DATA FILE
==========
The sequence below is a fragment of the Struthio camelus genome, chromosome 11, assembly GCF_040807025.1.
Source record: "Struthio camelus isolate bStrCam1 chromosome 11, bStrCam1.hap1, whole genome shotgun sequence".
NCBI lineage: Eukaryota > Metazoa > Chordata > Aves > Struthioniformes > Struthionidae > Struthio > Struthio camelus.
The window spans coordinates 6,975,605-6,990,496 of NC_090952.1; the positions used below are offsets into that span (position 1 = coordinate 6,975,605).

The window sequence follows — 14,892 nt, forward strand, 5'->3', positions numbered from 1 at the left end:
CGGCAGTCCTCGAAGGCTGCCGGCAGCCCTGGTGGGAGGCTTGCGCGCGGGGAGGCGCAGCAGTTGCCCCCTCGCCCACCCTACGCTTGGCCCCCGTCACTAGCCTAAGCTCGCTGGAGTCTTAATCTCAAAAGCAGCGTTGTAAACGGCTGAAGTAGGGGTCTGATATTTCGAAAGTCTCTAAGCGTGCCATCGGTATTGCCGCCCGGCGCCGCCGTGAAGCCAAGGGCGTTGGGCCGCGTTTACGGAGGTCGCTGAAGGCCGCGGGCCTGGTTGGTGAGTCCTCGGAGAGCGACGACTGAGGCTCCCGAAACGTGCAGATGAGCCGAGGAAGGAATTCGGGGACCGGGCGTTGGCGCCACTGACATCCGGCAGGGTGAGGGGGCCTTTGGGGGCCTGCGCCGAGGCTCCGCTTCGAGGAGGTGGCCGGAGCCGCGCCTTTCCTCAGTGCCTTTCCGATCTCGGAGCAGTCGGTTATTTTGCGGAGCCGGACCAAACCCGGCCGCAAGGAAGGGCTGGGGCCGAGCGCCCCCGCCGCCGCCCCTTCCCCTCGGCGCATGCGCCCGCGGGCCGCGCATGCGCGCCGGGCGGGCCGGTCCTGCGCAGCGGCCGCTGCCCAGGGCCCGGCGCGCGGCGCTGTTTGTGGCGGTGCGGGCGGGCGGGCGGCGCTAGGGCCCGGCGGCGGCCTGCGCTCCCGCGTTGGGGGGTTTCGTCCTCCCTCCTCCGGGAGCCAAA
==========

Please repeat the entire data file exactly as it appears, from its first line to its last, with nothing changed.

The sequence below is a fragment of the Struthio camelus genome, chromosome 11, assembly GCF_040807025.1.
Source record: "Struthio camelus isolate bStrCam1 chromosome 11, bStrCam1.hap1, whole genome shotgun sequence".
NCBI lineage: Eukaryota > Metazoa > Chordata > Aves > Struthioniformes > Struthionidae > Struthio > Struthio camelus.
The window spans coordinates 6,975,605-6,990,496 of NC_090952.1; the positions used below are offsets into that span (position 1 = coordinate 6,975,605).

The window sequence follows — 14,892 nt, forward strand, 5'->3', positions numbered from 1 at the left end:
CGGCAGTCCTCGAAGGCTGCCGGCAGCCCTGGTGGGAGGCTTGCGCGCGGGGAGGCGCAGCAGTTGCCCCCTCGCCCACCCTACGCTTGGCCCCCGTCACTAGCCTAAGCTCGCTGGAGTCTTAATCTCAAAAGCAGCGTTGTAAACGGCTGAAGTAGGGGTCTGATATTTCGAAAGTCTCTAAGCGTGCCATCGGTATTGCCGCCCGGCGCCGCCGTGAAGCCAAGGGCGTTGGGCCGCGTTTACGGAGGTCGCTGAAGGCCGCGGGCCTGGTTGGTGAGTCCTCGGAGAGCGACGACTGAGGCTCCCGAAACGTGCAGATGAGCCGAGGAAGGAATTCGGGGACCGGGCGTTGGCGCCACTGACATCCGGCAGGGTGAGGGGGCCTTTGGGGGCCTGCGCCGAGGCTCCGCTTCGAGGAGGTGGCCGGAGCCGCGCCTTTCCTCAGTGCCTTTCCGATCTCGGAGCAGTCGGTTATTTTGCGGAGCCGGACCAAACCCGGCCGCAAGGAAGGGCTGGGGCCGAGCGCCCCCGCCGCCGCCCCTTCCCCTCGGCGCATGCGCCCGCGGGCCGCGCATGCGCGCCGGGCGGGCCGGTCCTGCGCAGCGGCCGCTGCCCAGGGCCCGGCGCGCGGCGCTGTTTGTGGCGGTGCGGGCGGGCGGGCGGCGCTAGGGCCCGGCGGCGGCCTGCGCTCCCGCGTTGGGGGGTTTCGTCCTCCCTCCTCCGGGAGCCAAA